According to the Family Caregiver Alliance (FCA), about 15% of all informal caregivers in the US reside more than an hour away from their senior loved ones. In fact, most long-distance caregivers live an average of 450 miles from their senior parent, relative, or friend, making it much more difficult to visit the loved one in their care regularly.
In addition to the many hours of traveling it takes to visit your long-distance loved one, caring for a senior from afar is both emotionally distressing and costly. From worrying about your loved one’s health and safety to the added cost of traveling back and forth regularly, long-distance caregiving is a challenging responsibility for many.
Moreover, other challenges affecting long-distance caregivers often include guilt, frustration, and worry. The following tips and resources will help eliminate some of the stress that long-distance caregivers often face.
Ways to Monitor Loved One from Afar
When you can’t be with your senior loved one each day of the week, technology can help to take some of the weight off your shoulders — as long as your loved one consents to it. For instance, home cameras, health- and- medication-tracking smartphone apps, and medical alert devices can all help you to keep a close eye on your loved one, even from afar.
When you’re not with your loved one, video calling apps like Skype, FaceTime, and Facebook Messenger are other excellent options, as these services connect you to your relative or friend at any time. Suppose they don’t already have a computer to use these communication channels. In that case, you can find budget-friendly options with features like touch screens that don’t require a mouse, making it easier for seniors with arthritis to use in their hands. Be sure, however, that you’ve put all necessary security measures on the digital devices you use to communicate with each other, including their computer, smartphone, and tablet.
Understanding Emotional Needs
When you don’t see your senior loved one each day, it can be difficult to understand the signs that your parent, friend, or relative may be suffering from a mental health condition such as depression or anxiety. When speaking to your loved one over the phone or via a video call, however, be sure to look out for the following:
● Signs of confusion, depressed mood, and memory loss
● Loss of interest in the activities he or she once enjoyed
● Social isolation and withdrawal
● Complaints of pain, loneliness, or any unusual physical changes
If you are worried that your long-distance loved one could be suffering from a mental health condition such as depression or anxiety, encourage him or her to see a primary care doctor as soon as possible. A doctor can help your senior loved one understand his or her symptoms and develop a treatment plan, whether it be medication, therapy, or a combination of the two.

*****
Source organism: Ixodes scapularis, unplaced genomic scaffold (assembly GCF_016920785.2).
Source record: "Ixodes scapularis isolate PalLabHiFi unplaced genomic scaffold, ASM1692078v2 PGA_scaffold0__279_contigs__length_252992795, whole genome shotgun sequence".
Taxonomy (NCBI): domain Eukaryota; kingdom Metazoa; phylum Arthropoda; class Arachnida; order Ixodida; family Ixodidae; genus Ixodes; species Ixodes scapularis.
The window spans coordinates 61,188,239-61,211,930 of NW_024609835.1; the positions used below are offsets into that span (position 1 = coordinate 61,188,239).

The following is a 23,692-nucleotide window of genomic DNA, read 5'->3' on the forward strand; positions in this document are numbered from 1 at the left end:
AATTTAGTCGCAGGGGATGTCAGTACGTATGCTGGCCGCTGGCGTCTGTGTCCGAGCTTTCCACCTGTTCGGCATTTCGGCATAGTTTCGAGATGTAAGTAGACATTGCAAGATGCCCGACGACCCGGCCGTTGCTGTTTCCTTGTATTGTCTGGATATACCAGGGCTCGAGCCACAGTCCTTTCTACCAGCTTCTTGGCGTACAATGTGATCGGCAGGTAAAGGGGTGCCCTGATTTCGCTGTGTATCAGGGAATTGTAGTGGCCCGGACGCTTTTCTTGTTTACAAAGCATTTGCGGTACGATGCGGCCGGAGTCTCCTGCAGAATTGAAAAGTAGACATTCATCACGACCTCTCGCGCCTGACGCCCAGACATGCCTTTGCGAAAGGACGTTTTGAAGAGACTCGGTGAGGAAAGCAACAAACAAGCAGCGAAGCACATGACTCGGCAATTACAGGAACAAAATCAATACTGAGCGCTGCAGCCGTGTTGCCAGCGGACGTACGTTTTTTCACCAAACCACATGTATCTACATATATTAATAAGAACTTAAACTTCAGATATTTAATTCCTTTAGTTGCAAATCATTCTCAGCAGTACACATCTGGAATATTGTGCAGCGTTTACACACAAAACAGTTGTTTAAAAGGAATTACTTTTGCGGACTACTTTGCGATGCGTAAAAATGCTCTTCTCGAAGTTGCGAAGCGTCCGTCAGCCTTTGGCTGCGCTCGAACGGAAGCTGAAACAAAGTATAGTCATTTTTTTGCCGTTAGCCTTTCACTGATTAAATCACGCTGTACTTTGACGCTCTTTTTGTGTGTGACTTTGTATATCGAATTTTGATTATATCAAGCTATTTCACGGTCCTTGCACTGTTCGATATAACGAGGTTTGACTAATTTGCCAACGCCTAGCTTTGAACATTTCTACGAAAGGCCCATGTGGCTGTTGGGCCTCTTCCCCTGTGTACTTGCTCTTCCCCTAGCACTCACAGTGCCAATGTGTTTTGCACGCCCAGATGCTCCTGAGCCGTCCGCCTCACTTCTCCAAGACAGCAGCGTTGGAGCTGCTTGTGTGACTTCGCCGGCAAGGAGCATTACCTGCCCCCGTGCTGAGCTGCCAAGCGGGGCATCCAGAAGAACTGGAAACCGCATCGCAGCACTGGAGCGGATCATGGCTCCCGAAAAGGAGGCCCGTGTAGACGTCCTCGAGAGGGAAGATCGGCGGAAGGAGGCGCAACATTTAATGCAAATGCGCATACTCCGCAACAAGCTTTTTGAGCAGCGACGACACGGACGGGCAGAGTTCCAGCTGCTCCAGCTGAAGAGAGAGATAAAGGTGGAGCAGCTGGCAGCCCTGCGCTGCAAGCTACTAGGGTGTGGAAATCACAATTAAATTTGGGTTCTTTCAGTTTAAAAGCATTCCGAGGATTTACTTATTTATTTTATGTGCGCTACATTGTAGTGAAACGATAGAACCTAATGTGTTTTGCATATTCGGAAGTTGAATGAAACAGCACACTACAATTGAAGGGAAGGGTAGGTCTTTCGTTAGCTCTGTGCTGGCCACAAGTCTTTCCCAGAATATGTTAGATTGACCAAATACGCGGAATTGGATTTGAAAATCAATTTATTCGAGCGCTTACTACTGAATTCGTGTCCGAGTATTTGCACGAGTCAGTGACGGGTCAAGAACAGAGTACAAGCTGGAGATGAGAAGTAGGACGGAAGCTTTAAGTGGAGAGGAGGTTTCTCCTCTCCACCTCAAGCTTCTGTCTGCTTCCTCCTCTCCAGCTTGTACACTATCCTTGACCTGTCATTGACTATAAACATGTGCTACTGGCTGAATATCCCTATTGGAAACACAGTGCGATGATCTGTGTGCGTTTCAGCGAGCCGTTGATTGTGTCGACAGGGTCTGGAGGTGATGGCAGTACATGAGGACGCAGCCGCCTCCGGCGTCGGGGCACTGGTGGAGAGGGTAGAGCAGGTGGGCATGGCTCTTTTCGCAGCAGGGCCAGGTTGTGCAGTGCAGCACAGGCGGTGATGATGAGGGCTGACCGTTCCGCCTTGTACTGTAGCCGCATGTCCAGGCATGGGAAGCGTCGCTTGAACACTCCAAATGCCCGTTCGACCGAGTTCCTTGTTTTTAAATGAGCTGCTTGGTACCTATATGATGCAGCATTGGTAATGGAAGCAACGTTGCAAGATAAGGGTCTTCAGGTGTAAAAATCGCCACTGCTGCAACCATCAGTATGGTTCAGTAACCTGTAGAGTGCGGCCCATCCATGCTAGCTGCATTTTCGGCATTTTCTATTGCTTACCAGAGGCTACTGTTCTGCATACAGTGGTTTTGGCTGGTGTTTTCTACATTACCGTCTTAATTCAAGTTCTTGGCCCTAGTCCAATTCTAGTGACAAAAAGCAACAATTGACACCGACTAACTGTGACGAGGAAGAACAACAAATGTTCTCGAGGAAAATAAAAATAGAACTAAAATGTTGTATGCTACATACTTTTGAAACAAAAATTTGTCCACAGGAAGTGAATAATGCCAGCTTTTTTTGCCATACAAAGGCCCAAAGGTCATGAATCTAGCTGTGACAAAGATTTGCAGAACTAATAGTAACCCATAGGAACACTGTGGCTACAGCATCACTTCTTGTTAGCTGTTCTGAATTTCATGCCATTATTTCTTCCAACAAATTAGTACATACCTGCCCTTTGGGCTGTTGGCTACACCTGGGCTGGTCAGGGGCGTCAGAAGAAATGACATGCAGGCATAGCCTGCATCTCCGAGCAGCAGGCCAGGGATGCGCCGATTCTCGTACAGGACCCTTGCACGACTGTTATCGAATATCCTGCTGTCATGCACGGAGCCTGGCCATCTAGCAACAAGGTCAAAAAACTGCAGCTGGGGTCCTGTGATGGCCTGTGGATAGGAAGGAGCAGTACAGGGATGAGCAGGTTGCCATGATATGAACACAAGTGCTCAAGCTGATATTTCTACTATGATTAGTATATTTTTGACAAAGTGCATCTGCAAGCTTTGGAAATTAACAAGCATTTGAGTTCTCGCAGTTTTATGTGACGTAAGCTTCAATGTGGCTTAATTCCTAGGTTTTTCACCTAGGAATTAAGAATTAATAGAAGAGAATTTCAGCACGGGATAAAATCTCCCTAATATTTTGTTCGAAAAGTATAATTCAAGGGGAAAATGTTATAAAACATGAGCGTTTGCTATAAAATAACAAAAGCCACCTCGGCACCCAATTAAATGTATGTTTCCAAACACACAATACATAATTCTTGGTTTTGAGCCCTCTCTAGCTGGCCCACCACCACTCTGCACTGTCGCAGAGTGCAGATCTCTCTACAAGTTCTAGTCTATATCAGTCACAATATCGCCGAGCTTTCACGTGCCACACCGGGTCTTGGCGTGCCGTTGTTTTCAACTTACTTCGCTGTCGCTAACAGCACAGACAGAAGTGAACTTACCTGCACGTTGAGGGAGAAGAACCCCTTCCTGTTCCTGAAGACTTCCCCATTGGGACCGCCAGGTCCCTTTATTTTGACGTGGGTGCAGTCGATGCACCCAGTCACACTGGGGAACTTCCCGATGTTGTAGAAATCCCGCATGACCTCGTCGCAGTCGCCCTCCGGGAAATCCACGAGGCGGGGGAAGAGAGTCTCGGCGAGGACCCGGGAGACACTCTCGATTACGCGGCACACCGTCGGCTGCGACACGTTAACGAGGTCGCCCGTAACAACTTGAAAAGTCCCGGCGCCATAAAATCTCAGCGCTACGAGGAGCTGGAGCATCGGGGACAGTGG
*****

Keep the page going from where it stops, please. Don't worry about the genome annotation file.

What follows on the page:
Helping to Maintain Independence
Taking proactive measures around the house and with their daily lifestyle is a great way to ensure your senior loved one stays safe. Take stock of the most common injuries seniors face at home and look for ways to help them avoid injury. This includes adding grab bars in hazardous areas like the bathroom, adding non-slip flooring, and adding improved lighting.
You also want to make sure your loved one keeps up with their nutritional needs. If going to the grocery store isn’t an option, look to services that drop off fresh groceries or precooked meals. You can also put together simple recipe lists or books, so your loved one doesn’t get bored with the same meals all the time.
Get to Know Their Friends, Doctors, and Neighbors
Unless your loved one lives near other relatives, you may not know who to contact in the event of an emergency. However, this is where any trusted neighbors, doctors, friends, visiting nurses, and physical therapists come into play. When speaking to your senior loved one, obtain the names and contact information of anyone they trust and interact with regularly. Then, contact these individuals to introduce yourself and find out if they may be able to check in on your loved one from time to time.
Before speaking to your senior parent’s medical team, however, you must obtain written permission from your loved one as part of the Health Insurance Portability and Accountability Act (HIPAA) requirements.
While caring for a long-distance loved one has its challenges, these tips can help the emotional distress you may be experiencing. By communicating with your loved one’s care team and teaching your senior parent, friend, or relative to use technology, you’ll feel better knowing your long-distance loved one is safe, happy, and healthy — even when you can’t be near.
For more support and resources on providing your loved one with long-term care, visit LTC News for articles on home care, the latest long-term care headlines, and more.
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